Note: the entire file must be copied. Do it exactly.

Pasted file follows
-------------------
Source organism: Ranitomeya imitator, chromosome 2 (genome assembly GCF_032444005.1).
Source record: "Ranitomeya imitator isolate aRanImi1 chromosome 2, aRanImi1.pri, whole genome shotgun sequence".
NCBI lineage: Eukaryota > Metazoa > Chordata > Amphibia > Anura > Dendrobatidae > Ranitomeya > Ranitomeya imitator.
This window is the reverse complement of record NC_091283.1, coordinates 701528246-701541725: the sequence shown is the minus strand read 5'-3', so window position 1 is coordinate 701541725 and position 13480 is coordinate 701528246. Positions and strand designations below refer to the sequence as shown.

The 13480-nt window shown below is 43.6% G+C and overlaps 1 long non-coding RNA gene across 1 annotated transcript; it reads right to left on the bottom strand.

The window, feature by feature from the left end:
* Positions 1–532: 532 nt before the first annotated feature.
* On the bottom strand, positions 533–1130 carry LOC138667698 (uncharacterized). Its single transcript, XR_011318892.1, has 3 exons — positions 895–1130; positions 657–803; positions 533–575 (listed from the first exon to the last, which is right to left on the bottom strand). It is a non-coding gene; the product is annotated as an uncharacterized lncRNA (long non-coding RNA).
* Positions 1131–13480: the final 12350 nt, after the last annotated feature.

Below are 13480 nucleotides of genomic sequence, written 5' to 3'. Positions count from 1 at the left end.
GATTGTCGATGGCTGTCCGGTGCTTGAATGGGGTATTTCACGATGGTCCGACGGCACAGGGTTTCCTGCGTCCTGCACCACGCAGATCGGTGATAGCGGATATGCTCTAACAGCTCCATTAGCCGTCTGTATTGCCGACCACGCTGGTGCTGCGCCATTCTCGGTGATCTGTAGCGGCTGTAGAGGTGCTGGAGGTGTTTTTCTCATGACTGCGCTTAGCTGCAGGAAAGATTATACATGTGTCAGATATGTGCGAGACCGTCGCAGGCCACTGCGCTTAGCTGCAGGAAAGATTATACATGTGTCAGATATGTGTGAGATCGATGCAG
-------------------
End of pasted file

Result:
Source organism: Ranitomeya imitator, chromosome 2 (genome assembly GCF_032444005.1).
Source record: "Ranitomeya imitator isolate aRanImi1 chromosome 2, aRanImi1.pri, whole genome shotgun sequence".
NCBI lineage: Eukaryota > Metazoa > Chordata > Amphibia > Anura > Dendrobatidae > Ranitomeya > Ranitomeya imitator.
This window is the reverse complement of record NC_091283.1, coordinates 701528246-701541725: the sequence shown is the minus strand read 5'-3', so window position 1 is coordinate 701541725 and position 13480 is coordinate 701528246. Positions and strand designations below refer to the sequence as shown.

The 13480-nt window shown below is 43.6% G+C and overlaps 1 long non-coding RNA gene across 1 annotated transcript; it reads right to left on the bottom strand.

The window, feature by feature from the left end:
* Positions 1–532: 532 nt before the first annotated feature.
* On the bottom strand, positions 533–1130 carry LOC138667698 (uncharacterized). Its single transcript, XR_011318892.1, has 3 exons — positions 895–1130; positions 657–803; positions 533–575 (listed from the first exon to the last, which is right to left on the bottom strand). It is a non-coding gene; the product is annotated as an uncharacterized lncRNA (long non-coding RNA).
* Positions 1131–13480: the final 12350 nt, after the last annotated feature.

Below are 13480 nucleotides of genomic sequence, written 5' to 3'. Positions count from 1 at the left end.
GATTGTCGATGGCTGTCCGGTGCTTGAATGGGGTATTTCACGATGGTCCGACGGCACAGGGTTTCCTGCGTCCTGCACCACGCAGATCGGTGATAGCGGATATGCTCTAACAGCTCCATTAGCCGTCTGTATTGCCGACCACGCTGGTGCTGCGCCATTCTCGGTGATCTGTAGCGGCTGTAGAGGTGCTGGAGGTGTTTTTCTCATGACTGCGCTTAGCTGCAGGAAAGATTATACATGTGTCAGATATGTGCGAGACCGTCGCAGGCCACTGCGCTTAGCTGCAGGAAAGATTATACATGTGTCAGATATGTGTGAGATCGATGCAG